By Rich Fabian
Calculating the total cost of ownership (TCO) for capital equipment means adding obvious costs like the initial purchase price to less obvious ones like the eventual trade-in value.
Most hospital purchasing departments calculate TCO relatively narrowly. They tend to stick to a simple formula of the purchase price plus the cost of the service contract over a specified period, usually 3 to 5 years. By focusing on things that are easily counted, they often overlook significant variability that can impact TCO—variability in what the service contract covers, for instance. While TCO is increasingly recognized as the ideal figure for hospitals to use in making purchasing decisions, it remains challenging to calculate fully. With the need to better manage margins in a Covid and post-Covid environment, now is a good time for hospitals to standardize their TCO calculation.
More hospitals and clinics are taking up the challenge of TCO calculations because cost containment is such a prominent focus; understanding the full extent of total ownership costs is a prerequisite for containing them. In sessions at the Radiological Society for North America conference and in the pages of imaging publications, resources are being presented to help hospitals become more analytical about their purchasing decisions around capital equipment, including portable capital equipment. For example, one study conducted by Alpha Source tracked a nationwide installed base of specific ultrasound equipment in order to establish the range of service costs associated with the equipment. One of the goals was to identify the financial basis for selecting the following alternatives: (1) comprehensive service contracts; (2) service and repairs billed hourly; or (3) reliance on in-house biomed resources to meet servicing needs.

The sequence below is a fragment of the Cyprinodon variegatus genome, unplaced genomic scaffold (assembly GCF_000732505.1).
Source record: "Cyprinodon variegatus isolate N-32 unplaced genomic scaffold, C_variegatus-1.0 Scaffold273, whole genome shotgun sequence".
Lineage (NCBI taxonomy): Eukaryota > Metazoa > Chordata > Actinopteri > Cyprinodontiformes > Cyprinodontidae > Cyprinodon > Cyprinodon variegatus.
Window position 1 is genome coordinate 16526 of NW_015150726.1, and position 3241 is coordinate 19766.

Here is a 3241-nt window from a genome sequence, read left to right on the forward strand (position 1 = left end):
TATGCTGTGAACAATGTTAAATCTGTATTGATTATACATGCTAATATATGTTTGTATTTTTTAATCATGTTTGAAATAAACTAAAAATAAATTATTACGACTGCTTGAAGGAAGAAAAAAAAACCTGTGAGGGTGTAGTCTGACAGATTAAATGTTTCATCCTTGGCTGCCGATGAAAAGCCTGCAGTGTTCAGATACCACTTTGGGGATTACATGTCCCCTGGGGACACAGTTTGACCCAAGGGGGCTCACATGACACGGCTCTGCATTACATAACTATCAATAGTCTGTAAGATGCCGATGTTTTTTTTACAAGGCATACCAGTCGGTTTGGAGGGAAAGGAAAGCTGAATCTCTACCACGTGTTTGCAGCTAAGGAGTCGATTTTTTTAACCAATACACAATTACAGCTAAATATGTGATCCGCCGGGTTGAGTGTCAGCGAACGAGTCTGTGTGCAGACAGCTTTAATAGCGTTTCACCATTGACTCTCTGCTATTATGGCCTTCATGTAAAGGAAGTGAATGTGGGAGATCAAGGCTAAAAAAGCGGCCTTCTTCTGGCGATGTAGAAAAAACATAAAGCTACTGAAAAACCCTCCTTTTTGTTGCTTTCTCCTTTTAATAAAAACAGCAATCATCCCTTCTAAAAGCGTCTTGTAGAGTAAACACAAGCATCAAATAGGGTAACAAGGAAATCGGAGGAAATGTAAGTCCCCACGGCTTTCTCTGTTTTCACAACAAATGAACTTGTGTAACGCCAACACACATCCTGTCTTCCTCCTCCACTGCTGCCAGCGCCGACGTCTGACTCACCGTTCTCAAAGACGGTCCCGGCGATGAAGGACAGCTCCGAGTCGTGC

Ultimately, the study found that the average total annual spend across all medical equipment was $9,800 per year—but that the upper end of the range was over 5 times (5X) that amount. Almost 25 percent of hospitals were found to have spent 50 percent more than the average cost of a service contract—and 10 percent of hospitals had spent twice the average annual price of a service contract—by opting for hourly billable service (T&M) and parts. Business intelligence like this makes a concrete and convincing case for the benefits of TCO calculation, which is standard in other industries. In the automotive business, for instance, the average cost of repair at 150,000 miles is collected and compared across brands. While that kind of comparison is not yet available for medical equipment, hospitals are trying to get it as part of the competitive bidding process. The same inquiries could be posed to third-party service providers to learn more about their charges to service different manufacturers’ equipment.